Pizza is arguably America’s most varied and beloved dish, one whose devotees are some of the most opinionated, and yet it remains one of the most accessible foods there is. Even the country’s most expensive and esteemed pizza temple is within reach of the average person’s budget. Every red-blooded American grew up with his or her preferred regional style of this national fascination, knowing it as the definitive best. Today, there’s better pizza, more knowledge about it, and interest in it everywhere. That accessibility and loyalty makes for some tremendously spirited debate.
Considering the passion pizza inspires, responsibly declaring America’s Best Pizza can be challenging. But The Daily Meal doesn't shy away from the challenge. For our third annual pizza ranking, we again sought the nation's best pies and slices, considering more places than ever in our quest for the best. We researched and added 275 more pizzas and recruited a group of 30 more experts to weigh in than for our 2013 list. Some 700 pizza spots were considered by 78 panelists, comprising The Daily Meal’s in-house pizza experts and city editors, American chefs, restaurant critics, bloggers, writers, and pizza authorities. We compiled the data, and although there could only be one winner, there is plenty of seriously good pizza being made across America, including in Atlanta.
4. Ammazza’s Margherita Pie
Instead of limiting themselves to Neapolitan- or New York-style pizzas, brothers Jason and Hugh Connerty decided that they were more interested in combining the characteristics they liked from each style to create a truly unique pizza experience at Ammazza in the Old Fourth Ward. That began with three-day-risen dough cooked in their 900-degree-F wood-fired oven, but also meant not limiting themselves or their menu to ingredients from a single region in Italy — Ammazza makes their own fresh mozzarella daily and uses meats cured and prepared by The Spotted Trotter in Kirkwood (and yes, count sprinkles for the kid’s pie among non-Italian region derived ingredients). Their Margherita scored the #81 spot in our compilations, but we’re confident that any of the other 14 pizzas on the menu from this true Atlanta favorite are sure to please your pizza palate.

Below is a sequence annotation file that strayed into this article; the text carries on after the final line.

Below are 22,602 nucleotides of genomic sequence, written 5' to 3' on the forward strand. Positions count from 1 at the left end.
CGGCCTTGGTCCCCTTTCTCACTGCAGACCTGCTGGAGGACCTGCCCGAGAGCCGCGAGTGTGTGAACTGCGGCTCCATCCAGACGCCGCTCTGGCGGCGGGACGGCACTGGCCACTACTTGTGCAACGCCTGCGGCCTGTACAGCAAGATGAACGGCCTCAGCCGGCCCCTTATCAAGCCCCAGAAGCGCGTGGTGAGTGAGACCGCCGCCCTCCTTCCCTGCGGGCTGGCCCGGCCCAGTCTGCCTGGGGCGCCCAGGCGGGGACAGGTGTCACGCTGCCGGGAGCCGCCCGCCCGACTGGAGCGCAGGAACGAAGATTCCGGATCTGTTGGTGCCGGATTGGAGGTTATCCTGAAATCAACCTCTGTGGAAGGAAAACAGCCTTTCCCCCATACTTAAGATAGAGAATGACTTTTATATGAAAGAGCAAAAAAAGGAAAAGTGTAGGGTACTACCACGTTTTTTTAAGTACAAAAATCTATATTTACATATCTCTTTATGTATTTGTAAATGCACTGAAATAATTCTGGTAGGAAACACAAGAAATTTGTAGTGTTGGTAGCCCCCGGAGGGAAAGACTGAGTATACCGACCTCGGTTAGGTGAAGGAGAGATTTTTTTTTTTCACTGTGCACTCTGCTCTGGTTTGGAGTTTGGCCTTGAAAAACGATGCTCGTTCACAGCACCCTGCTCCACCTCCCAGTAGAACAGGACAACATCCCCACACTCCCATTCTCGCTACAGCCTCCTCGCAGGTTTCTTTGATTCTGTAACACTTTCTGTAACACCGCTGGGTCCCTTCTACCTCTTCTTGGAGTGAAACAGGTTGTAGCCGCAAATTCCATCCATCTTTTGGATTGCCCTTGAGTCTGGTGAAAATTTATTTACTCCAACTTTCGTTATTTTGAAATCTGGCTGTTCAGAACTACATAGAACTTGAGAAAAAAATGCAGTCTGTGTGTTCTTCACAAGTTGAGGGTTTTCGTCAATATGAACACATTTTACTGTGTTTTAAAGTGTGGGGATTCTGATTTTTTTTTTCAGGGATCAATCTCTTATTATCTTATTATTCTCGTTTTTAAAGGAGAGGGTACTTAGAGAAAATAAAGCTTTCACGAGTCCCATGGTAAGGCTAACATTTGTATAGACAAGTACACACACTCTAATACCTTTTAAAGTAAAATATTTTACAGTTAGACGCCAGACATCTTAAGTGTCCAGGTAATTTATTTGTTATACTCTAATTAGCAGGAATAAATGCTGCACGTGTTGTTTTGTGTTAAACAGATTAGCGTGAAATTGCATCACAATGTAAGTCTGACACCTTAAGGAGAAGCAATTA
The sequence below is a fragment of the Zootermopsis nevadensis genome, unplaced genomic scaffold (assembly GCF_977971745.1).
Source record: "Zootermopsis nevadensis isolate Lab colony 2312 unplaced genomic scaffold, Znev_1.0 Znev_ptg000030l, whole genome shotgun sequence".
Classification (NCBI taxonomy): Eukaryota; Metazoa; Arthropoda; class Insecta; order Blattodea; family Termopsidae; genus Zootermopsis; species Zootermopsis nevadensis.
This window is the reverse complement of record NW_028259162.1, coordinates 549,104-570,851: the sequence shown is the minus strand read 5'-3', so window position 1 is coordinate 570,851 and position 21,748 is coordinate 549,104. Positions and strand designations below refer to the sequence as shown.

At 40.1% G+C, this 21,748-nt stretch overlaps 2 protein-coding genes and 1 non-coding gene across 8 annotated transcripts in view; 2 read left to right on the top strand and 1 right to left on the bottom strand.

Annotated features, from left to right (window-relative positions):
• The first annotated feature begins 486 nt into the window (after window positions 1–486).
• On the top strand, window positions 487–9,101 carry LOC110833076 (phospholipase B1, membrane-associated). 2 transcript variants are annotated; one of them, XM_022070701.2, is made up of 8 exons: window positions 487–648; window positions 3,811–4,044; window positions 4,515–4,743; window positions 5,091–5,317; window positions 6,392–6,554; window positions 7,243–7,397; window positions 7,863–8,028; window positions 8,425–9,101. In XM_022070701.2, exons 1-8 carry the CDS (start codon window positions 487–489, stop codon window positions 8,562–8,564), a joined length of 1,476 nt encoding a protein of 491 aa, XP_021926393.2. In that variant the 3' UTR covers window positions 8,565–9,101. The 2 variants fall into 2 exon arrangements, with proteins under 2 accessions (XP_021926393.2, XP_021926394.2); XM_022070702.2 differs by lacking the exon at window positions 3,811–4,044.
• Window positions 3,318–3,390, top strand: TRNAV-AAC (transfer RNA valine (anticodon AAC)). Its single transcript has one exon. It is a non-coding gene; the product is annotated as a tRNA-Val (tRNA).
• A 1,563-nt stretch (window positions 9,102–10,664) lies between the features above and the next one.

3. Don Antonio by Starita’s Montanara Starita Pie
Bringing more than 50 traditional and contemporary-style Neapolitan pizza pies crafted with homemade mozzarella, renowned Neapolitan pizza chefs Roberto Caporuscio and Antonio Starita have joined forces at Don Antonio by Starita on the west side of Midtown in New York City, and now, in Atlanta as well. There, wood-fired Neapolitan pizzas are made with homemade mozzarella and a lesser-known style, the Montanara Starita, is made using a combination and technique that was created by Starita more than 10 years ago and has started being emulated by other pizza makers: the pizza dough is flash-fried. That’s right, it’s fried, then topped with Starita’s signature tomato sauce and smoked buffalo mozzarella, then fired in the oven – and it snagged the #46 spot on our list of the 101 best pies.
2. Antico Pizza Napoletana’s Pepperoni Pizza
Antico Pizza Napoletana may only be open a few years, but that doesn’t mean anything when it comes to discussions about the best pizza in Atlanta. Giovanni Di Palma’s Antico is generally considered by most Atlantans as the city’s best pizza, and many of them would argue it’s among the top in the country. And it’s difficult to argue, as their classic pepperoni with a thick puffy crust and cheesy center might just be one of the best pizzas you’ve ever tasted. It just beat out competitor Don Antonio by Starita for a higher standing, and came in at #45.
1. Varasano’s Nana’s Pie
What is it with these computer guys turned pizzaiolos? Like Paulie Gee, who has characterized himself as having “masqueraded as a computer geek,” Bronx-born software engineer Jeff Varasano found a passion for pizza that led him down a saucy, bubbly road to pizza stardom. The beneficiary has been Atlanta, where Varasano has made a well-documented six-year stab at recreating his version of the Patsy’s pizza, which has credited with changing his life. The fact that the pizza isn’t quite Patsy’s-esque isn’t a bad thing. There’s a much taller cornicione, one featuring a shard-thin exterior that gives way to pliant air pockets and a soft underlying crust, which means more textural variation with each bite. Varasano's serves eight specialty pizzas, and two traditional pies: the Margherita di Bufala, or "Nana's," which is the house special: mozzarella and San Marzano tomato sauce with a “secret blend of herbs” and the suggested sweet roasted red peppers. It topped all the local competition and was the highest-scoring Atlanta-born pizza in compilation, coming in at #25.